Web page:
As the U.S. Education Department announced Friday morning that schools must include students with disabilities in interscholastic sports programs or provide equal alternatives, Boston schools Athletic Director Ken Still said his department already allows disabled athletes to participate in mainstream sports.
“If you are able to get up there and play and make a team and the nurse and medical staff says you’re safe or fine to do so we’ll play you, we’re game,” Still said during a telephone interview this morning.
Viewed by many as the most important civil rights milestone in school sports since Title IX expanded opportunities for women, the new directive says schools must make "reasonable modifications" for disabled students to play with able-bodied athletes or offer separate programs for disabled athletes.
Still said there have been a handful of disabled athletes to play with able-bodied athletes during his tenure, including an athlete with one eye, an athlete with one arm and, most recently, a wheelchair-bound athlete who played for the Orchard Gardens girls' volleyball team this past fall.
“We never denied it,” he said. “If you are in school and want to play and want to go out for a team we say ‘Let’s do it’ and we’ll look at all the pieces that fit and the pieces that don’t fit."
Acting Assistant Secretary for Civil Rights Seth Galanter of the Department of Education said his office posted a 13-page set of guidelines on their website on Friday to help school districts comply with their legal obligations.
Galanter said in 2010 the federal government found that schools needed additional guidance about what existing federal civil rights laws required.
"This guidance that we're issuing today clarifies the school's existing responsibilities under section 504 which prohibits disability discrimination," Galanter said during a teleconference on Friday morning. "The 13-page guidance walks through the law and provides specific examples of what is and what is not required of the schools under established principles.
"We think this specific specification and clarification will helps schools and parents understand the rights and obligations."
Galanter said the focus of the new guidelines are to make sure more disabled athletes can participate on mainstream teams with "reasonable modifications" that do not fundamentally alter the nature of the sports' rules or competitive nature.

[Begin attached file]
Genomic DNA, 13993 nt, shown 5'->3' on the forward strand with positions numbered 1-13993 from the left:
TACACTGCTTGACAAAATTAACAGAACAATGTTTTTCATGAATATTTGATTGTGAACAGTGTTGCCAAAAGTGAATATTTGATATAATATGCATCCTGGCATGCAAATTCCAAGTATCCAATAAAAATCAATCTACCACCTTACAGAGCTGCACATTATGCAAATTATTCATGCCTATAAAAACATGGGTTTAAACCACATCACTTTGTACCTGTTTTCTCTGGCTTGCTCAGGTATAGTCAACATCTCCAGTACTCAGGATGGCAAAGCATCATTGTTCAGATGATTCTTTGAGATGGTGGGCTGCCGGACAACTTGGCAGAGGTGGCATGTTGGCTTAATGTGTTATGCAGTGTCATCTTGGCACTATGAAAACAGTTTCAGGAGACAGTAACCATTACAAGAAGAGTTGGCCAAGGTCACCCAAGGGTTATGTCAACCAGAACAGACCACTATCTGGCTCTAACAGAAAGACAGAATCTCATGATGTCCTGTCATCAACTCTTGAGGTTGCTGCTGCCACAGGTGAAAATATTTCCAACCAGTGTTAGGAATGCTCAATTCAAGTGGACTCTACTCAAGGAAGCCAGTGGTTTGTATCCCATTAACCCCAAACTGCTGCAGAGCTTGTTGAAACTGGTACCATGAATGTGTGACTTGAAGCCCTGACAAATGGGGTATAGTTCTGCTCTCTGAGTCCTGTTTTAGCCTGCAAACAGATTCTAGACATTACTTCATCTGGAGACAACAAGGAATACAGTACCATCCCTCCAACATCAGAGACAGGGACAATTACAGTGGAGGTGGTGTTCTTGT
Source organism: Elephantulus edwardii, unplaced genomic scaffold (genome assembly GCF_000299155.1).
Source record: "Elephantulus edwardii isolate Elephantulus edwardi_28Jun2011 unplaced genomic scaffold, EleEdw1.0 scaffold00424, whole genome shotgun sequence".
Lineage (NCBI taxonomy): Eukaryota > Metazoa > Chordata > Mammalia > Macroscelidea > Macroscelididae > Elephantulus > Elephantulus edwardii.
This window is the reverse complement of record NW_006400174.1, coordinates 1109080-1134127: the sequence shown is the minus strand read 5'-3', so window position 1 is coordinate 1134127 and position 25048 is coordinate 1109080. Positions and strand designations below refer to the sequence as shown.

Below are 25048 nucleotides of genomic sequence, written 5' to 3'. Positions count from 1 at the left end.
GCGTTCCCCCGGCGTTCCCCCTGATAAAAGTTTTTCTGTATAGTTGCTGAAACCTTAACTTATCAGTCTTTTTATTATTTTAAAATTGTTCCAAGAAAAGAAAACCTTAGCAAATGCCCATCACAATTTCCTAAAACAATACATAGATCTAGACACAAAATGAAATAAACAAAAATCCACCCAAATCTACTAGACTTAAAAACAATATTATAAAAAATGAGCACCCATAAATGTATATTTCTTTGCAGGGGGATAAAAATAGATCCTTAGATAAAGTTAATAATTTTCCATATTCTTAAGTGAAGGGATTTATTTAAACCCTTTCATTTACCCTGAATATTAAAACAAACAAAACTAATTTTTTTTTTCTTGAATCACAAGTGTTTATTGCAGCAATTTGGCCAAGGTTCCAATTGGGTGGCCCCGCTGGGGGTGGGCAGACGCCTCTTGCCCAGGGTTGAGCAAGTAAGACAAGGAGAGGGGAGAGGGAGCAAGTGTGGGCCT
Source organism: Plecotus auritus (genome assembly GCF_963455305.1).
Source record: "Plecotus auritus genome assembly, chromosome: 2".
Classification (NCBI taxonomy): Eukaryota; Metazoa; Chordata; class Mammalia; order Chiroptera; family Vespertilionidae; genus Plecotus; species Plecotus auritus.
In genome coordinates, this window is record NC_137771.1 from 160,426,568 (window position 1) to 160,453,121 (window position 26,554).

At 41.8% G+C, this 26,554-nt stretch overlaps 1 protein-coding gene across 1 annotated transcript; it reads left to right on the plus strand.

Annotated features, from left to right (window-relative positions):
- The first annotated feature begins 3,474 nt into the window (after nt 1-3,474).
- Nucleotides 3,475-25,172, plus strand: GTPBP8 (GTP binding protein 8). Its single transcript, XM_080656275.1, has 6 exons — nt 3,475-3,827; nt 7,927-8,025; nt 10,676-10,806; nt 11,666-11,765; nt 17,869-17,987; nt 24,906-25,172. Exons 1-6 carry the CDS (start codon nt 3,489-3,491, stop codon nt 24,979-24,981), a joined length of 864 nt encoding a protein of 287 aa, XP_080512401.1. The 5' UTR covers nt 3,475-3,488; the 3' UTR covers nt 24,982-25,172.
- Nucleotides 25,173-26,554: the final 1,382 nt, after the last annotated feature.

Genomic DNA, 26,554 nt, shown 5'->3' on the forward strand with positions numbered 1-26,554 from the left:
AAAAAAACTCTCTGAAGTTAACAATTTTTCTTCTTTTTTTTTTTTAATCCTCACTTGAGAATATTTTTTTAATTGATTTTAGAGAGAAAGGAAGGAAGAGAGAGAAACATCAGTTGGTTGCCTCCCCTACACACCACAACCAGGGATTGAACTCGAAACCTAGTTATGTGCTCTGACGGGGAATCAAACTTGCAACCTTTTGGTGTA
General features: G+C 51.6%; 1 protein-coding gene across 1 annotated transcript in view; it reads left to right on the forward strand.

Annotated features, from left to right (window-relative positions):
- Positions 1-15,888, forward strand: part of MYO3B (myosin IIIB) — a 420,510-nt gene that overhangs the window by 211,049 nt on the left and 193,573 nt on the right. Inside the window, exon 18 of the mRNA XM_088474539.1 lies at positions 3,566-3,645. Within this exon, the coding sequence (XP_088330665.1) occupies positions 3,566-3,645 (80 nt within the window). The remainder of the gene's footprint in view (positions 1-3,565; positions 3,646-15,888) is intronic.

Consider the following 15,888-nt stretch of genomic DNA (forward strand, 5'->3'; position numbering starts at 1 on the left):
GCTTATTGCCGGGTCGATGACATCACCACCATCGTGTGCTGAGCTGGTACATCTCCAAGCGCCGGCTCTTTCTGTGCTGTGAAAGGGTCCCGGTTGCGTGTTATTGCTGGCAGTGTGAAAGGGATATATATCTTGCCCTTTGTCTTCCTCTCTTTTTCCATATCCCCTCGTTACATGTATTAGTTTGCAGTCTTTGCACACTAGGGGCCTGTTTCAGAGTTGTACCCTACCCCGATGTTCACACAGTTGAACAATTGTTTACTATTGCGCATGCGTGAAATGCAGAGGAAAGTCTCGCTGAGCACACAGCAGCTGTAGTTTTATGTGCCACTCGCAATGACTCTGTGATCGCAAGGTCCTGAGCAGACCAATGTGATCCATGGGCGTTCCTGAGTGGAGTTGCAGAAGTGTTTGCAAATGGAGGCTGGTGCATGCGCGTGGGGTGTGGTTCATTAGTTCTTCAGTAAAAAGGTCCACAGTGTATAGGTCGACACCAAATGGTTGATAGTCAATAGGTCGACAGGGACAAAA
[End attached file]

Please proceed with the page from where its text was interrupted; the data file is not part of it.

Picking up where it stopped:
To do this, he said, schools have to gauge each individual student's abilities separately and cannot not make generalizations based on assumptions or prejudices.
"One student with a particular disability might not be able to play a certain type of sport or may not do well under pressure but another student with the same disability may be able to play that sport and thrive," he said. "Schools must look to the ability of kids not their disabilities."
An examples of a modification that does not alter the sport are to provide a flashing light to a deaf track athlete who can't hear the starter pistol.
If "reasonable modifications" can't be met in an existing program, Galanter said "we’re recommending that school districts create additional opportunities from those programs even if they are separate and different to others.”
Boston schools organize an annual Special Olympics for students and Horace Mann School for the Deaf has girls and boys varsity basketball league funded by the district’s athletic department.
The new clarification of the rules, however, could mean more widespread accommodations will be made for disabled athletes. And for a cash-strapped district like Boston that struggle to fund existing athletic programs as it is, adding new teams for disabled athletes could be difficult.
For one, Still said they would likely have to be district-wide teams since each school isn't likely to have enough disabled athletes to field their own teams. Second, Still said, his office is understaffed as it is and would have a hard time maintaining new teams and programs.
But Galanter said modifications and accommodations are generally inexpensive.
"It might be the cost of a laser pointer for example," he said. "And they can be achieved without altering the nature of the game or the competition at all."
Still is also concerned about safety. And not just the safety of the disabled athletes. For example, in the case of the wheelchair-bound volleyball player, her chair had to be padded in order not to injury other players.
“I think that’s the biggest piece to all of it,” he said. “If a youngster doesn’t have the ability to stand or to ski or whatever the sport may be, we’ll have to take a strong look at that.”
Galanter also made it clear that schools do not have to allow disabled athletes to play on a team just because they are disabled.
"This guidance is about expanding opportunity and inclusion, it’s not about changing the nature of an athletic activity," he said. "That is, if a school has a competitive and selective sports program the student with the disability does not automatically get on the team or get to play just because they have some minimal set of skills. In those cases schools may continue to select the best players as they define it as long as they are not discriminating against kids because of their disability."
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- Justin A. Rice -- A metro Detroit native, Rice is a Michigan State University (Go Spartans!) and Northeastern University graduate. Rice lives in the South End with his dog and wife, who unfortunately attended the University of Michigan ... his wife, that is. He curates the BPS Sports Blog and is always looking to write about city athletes with great stories. Have an idea? He can be reached at firstname.lastname@example.org. Follow him on Twitter @GlobeJustinRice or @BPSspts.
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